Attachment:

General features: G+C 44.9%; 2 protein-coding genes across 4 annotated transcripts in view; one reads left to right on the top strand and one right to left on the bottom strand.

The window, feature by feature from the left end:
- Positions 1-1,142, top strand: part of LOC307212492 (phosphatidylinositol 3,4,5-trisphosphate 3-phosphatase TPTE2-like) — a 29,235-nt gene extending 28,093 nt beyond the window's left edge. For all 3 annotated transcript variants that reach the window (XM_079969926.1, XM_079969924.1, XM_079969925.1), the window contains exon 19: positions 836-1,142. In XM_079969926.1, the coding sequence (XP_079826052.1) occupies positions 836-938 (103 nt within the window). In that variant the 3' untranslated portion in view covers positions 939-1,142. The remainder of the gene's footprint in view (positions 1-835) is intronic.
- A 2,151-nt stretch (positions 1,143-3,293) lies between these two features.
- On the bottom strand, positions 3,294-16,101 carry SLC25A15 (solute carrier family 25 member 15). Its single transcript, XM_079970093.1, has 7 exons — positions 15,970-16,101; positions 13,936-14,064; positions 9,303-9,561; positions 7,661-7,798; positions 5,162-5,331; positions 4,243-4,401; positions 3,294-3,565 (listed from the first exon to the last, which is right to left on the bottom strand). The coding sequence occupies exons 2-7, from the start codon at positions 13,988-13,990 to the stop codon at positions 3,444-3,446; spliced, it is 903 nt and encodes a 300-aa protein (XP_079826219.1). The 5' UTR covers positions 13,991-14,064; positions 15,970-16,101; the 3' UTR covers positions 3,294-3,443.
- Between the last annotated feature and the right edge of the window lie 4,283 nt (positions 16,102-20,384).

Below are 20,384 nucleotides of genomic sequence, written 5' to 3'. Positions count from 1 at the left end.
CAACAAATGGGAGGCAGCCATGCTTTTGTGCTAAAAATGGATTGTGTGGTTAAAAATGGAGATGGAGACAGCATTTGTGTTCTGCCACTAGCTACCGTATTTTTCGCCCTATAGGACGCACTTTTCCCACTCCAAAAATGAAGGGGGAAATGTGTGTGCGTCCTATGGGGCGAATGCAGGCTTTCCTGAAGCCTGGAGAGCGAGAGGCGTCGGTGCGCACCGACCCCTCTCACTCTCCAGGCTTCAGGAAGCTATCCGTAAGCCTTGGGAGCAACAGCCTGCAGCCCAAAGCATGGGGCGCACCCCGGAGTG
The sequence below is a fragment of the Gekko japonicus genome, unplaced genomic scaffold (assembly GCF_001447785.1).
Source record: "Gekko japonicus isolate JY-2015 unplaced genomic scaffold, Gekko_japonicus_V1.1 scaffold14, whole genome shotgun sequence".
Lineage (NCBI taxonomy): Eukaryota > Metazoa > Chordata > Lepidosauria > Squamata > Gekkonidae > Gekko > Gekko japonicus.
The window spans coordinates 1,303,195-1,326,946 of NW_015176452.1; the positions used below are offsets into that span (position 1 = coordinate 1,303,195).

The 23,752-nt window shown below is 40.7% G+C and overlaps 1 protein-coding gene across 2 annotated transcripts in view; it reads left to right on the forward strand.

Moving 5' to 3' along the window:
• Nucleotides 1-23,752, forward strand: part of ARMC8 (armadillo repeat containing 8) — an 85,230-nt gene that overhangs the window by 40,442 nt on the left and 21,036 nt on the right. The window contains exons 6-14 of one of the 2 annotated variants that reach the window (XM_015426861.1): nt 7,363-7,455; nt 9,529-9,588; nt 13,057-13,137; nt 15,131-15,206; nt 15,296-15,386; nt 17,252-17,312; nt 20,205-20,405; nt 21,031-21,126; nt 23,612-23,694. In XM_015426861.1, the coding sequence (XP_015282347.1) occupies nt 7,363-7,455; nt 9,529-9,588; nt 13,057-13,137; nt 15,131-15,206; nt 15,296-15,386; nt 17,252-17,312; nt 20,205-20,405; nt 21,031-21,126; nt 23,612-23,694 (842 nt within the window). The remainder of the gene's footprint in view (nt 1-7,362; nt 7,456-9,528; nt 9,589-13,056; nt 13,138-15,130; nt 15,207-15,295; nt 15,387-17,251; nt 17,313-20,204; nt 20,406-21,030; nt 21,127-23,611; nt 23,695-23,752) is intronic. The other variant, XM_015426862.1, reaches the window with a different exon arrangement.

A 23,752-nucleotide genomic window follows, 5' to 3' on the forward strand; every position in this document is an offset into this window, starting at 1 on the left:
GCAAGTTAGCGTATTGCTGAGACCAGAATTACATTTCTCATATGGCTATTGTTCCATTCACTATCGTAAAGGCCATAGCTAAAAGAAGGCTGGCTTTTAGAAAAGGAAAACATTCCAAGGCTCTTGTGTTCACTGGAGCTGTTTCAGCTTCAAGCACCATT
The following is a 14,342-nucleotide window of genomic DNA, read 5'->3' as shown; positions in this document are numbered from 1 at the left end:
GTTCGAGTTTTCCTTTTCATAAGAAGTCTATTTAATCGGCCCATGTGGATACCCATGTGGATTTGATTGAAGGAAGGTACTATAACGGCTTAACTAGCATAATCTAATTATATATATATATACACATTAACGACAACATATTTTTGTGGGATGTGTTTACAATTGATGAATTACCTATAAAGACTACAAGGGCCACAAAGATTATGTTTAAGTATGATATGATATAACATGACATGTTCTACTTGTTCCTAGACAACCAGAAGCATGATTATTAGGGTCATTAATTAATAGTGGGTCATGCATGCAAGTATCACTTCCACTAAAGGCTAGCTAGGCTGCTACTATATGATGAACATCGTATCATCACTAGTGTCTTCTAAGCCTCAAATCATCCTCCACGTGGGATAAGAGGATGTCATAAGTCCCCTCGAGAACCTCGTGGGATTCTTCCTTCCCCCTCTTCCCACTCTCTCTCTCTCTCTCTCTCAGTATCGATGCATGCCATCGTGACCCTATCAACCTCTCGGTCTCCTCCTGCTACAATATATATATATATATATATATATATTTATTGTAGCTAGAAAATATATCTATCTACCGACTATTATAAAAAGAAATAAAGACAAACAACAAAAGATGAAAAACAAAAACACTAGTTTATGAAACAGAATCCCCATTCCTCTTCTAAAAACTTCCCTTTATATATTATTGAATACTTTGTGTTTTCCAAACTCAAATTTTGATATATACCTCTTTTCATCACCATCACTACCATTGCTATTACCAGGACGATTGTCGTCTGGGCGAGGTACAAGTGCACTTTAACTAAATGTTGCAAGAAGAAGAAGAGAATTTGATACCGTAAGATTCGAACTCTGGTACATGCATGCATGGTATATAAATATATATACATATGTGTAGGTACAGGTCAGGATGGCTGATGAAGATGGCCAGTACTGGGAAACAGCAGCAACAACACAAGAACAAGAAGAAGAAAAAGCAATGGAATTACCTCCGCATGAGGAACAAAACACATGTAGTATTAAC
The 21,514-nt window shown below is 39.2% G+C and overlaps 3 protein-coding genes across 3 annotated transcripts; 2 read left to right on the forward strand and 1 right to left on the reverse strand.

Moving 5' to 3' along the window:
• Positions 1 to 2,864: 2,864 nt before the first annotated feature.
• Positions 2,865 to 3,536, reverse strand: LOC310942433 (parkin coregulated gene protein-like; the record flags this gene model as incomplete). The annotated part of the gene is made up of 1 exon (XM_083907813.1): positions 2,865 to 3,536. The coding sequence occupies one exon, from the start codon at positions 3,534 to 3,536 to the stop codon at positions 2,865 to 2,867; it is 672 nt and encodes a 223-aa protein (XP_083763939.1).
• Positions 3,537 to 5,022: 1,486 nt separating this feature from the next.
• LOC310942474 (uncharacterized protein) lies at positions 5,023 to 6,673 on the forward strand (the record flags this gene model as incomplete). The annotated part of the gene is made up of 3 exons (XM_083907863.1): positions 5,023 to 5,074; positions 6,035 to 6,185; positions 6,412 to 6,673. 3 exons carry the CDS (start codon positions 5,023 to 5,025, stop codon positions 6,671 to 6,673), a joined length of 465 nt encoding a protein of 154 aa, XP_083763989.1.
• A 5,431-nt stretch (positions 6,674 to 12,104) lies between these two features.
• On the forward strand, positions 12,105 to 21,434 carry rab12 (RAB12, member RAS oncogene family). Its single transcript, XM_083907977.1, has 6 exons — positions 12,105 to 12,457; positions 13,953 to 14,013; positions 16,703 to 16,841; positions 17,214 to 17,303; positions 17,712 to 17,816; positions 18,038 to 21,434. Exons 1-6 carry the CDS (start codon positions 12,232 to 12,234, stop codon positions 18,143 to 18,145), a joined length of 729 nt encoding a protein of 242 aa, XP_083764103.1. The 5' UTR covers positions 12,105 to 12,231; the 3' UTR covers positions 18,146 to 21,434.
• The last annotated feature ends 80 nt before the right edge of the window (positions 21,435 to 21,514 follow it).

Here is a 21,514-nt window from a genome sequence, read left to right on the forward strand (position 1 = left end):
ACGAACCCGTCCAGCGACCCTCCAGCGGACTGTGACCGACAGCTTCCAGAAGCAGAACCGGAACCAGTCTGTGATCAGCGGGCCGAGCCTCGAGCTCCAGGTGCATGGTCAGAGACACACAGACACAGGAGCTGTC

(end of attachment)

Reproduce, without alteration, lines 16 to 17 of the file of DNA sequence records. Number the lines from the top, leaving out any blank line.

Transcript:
A 23,752-nucleotide genomic window follows, 5' to 3' on the forward strand; every position in this document is an offset into this window, starting at 1 on the left:
GCAAGTTAGCGTATTGCTGAGACCAGAATTACATTTCTCATATGGCTATTGTTCCATTCACTATCGTAAAGGCCATAGCTAAAAGAAGGCTGGCTTTTAGAAAAGGAAAACATTCCAAGGCTCTTGTGTTCACTGGAGCTGTTTCAGCTTCAAGCACCATT